13. Educating the Heart: A Journey into Teaching First Nations Human Rights
    Carol Dowling 

    14. Student Approaches to Learning in Human Rights Education: Supporting Deep and Transformative Learning in Postgraduate Peace and Conflict Studies
    Leticia Anderson

    15. Online Refugee Advocacy Campaigns in Australia: Approaches to Care and an Affective Human Rights Pedagogy
    Sukhmani Khorana 

    16. Mainstreaming Accessible Digital Technologies in Higher Education: A Human Rights Approach to Disability Inclusion
    Katie Ellis, Tim Pitman, Mike Kent, Vincent Mancini and Leanne McRae

    17. Roundtable: Connection, Community and Context
    Baden Offord, Caroline Fleay, Lisa Hartley, Yirga Gelaw Woldeyes and Dean Chan



    Baden Offord AO is an educator, social justice activist and researcher in the field of cultural studies and human rights.

    Caroline Fleay teaches human rights and engages in research and advocacy with people from asylum seeking backgrounds in Australia. 

    Lisa Hartley is a researcher, educator, and activist whose work is focused on questions of human rights, social justice and social change.

    Yirga Gelaw Woldeyes researches on social and epistemic injustices focusing on African experiences and Ethiopian traditions. He writes creatively on belonging and diasporic lives.

    Dean Chan is a freelance editor and research development consultant. He has published widely on Asian and Asian Australian visual culture, digital media, and cultural studies.

    As the litany of human rights abuses continues to grow every day, many politicians and journalists around the world, even key thinkers, have pronounced the "end of human rights." Yet clearly what we need at this frightening juncture is new, cutting edge, and deeply reflective human rights education. "There is nothing innocent about doing human rights education," this important book proclaims, and with this, and through remembering Paulo Freire, it activates an honest, incisive, and compassionate inquiry on how to practice human rights education more truthfully. Encountering the exemplars drawn from a wide range of contexts and perspectives in the global North and global South, readers of this book will be enthralled, activists will be energized, and educators more alert and hopeful.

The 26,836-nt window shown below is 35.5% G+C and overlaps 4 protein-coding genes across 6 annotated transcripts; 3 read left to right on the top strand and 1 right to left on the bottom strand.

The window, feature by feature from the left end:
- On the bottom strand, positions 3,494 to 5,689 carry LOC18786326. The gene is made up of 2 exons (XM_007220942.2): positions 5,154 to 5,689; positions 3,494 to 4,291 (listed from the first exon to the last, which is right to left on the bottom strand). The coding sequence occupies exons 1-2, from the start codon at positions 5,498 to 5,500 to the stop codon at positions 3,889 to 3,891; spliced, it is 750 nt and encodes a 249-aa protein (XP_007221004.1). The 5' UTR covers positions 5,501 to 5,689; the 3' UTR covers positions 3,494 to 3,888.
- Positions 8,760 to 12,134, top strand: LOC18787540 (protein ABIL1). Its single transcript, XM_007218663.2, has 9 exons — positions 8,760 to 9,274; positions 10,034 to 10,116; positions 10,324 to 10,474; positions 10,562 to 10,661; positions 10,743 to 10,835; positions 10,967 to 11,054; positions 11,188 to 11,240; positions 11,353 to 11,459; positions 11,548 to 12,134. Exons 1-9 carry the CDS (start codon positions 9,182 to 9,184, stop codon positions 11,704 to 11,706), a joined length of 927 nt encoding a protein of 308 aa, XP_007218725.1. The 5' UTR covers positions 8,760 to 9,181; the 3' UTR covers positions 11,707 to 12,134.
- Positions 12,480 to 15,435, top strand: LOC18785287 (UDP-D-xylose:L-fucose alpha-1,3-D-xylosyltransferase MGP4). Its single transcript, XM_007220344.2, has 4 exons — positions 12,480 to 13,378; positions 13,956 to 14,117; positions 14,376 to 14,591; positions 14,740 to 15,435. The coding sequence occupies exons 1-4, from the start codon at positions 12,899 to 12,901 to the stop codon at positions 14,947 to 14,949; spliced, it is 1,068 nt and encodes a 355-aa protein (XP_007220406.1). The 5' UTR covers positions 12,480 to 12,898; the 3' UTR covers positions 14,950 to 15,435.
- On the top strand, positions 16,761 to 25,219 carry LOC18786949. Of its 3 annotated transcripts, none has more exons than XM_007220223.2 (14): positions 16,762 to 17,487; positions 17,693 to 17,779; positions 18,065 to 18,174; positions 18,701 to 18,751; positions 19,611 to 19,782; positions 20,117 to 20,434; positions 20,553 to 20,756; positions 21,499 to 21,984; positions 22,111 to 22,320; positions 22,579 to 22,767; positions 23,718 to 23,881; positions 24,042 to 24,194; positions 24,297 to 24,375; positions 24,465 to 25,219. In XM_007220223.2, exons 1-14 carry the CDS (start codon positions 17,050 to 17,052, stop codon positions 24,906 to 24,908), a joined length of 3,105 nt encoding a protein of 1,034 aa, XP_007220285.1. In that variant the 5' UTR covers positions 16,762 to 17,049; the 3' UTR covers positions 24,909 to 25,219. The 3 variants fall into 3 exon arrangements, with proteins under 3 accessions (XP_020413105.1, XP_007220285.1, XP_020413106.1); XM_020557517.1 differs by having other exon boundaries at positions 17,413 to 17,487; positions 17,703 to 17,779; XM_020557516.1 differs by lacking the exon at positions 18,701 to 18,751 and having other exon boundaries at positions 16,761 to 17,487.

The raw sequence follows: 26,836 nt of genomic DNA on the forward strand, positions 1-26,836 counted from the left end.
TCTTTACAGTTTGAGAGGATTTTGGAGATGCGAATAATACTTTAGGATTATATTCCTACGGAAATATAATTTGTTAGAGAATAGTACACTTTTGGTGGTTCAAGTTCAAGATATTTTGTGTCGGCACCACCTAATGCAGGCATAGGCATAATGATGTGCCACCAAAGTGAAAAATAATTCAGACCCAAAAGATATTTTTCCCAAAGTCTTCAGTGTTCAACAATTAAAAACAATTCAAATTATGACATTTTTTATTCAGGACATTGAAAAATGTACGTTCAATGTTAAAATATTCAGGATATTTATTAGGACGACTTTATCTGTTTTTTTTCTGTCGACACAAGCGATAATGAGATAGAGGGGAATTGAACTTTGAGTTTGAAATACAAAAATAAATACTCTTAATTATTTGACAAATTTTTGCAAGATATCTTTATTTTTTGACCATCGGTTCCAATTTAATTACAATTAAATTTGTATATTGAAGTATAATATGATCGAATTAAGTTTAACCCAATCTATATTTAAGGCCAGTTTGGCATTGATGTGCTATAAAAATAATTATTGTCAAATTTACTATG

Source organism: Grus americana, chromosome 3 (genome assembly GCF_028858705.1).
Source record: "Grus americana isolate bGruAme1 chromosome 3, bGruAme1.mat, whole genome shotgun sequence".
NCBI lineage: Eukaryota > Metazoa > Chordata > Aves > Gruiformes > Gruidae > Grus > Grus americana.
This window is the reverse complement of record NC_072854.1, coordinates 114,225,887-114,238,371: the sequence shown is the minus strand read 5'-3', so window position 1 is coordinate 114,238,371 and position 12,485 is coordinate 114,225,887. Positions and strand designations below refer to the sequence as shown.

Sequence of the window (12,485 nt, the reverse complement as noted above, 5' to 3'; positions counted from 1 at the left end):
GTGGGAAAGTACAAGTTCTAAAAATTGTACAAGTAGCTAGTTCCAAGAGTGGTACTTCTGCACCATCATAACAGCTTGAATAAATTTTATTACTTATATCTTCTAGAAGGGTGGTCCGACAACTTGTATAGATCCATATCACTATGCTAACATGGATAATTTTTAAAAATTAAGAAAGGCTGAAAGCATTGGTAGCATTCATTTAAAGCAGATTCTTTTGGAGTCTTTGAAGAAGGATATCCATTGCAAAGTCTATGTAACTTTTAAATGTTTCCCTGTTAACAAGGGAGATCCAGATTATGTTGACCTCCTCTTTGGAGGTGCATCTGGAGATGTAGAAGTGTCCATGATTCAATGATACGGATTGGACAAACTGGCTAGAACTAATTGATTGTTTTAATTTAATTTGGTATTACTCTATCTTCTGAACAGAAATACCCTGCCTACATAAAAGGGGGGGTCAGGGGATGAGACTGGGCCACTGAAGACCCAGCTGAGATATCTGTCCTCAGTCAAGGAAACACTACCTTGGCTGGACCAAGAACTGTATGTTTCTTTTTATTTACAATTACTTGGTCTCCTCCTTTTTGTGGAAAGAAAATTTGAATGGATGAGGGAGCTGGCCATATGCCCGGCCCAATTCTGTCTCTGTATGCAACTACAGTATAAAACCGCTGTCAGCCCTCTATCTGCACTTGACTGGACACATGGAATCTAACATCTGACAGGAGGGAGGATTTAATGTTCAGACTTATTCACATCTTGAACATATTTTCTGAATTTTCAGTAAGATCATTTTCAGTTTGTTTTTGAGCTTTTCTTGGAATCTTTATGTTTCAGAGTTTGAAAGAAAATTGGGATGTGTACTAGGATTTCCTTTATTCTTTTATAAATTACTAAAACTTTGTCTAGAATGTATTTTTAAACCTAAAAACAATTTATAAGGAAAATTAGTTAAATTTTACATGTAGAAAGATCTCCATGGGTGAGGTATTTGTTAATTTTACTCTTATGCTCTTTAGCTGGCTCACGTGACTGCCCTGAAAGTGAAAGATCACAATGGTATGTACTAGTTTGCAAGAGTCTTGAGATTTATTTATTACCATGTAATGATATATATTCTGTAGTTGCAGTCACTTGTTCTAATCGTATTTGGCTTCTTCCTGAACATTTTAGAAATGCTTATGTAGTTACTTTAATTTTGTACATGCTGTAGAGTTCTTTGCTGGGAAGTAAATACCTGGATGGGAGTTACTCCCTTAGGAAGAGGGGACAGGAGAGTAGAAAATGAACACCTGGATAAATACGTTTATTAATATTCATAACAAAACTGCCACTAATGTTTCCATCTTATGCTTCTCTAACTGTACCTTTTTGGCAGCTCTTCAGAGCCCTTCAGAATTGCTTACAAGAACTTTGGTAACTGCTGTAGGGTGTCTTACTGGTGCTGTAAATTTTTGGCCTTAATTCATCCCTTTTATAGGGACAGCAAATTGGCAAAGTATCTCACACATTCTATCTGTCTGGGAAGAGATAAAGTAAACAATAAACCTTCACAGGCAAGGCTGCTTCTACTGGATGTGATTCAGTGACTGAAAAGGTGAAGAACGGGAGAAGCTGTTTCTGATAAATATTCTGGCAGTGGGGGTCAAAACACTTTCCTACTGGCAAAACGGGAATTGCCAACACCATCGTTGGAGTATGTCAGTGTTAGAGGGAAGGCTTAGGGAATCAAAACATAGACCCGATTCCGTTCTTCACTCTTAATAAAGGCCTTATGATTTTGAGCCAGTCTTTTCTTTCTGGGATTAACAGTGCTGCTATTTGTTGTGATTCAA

John Nguyet Erni, Fung Hon Chu Endowed Chair of Humanics, Hong Kong Baptist University, and author of Law and Cultural Studies: A Critical Rearticulation of Human Rights

    Commemorating the birth of Paulo Freire a century ago, Activating Cultural and Social Change embodies the spirit of Freire. Understanding that power vis-á-vis multiple critical theoretical lenses must be named and interrogated, this book gathers diverse voices to query and unravel socially-just activism, pedagogy and community in order to solidify a way of being that internalizes human rights. Enacting Freire’s commitment to radical love, the authors work together to revolutionize cultures, societies and ways of knowing which connect, emancipate and honor all beings.

    Shirley R Steinberg, Research Professor, Traditional Territories of the Treaty 7 Region and Métis Nation of Alberta, Werklund School of Education, The University of Calgary, Canada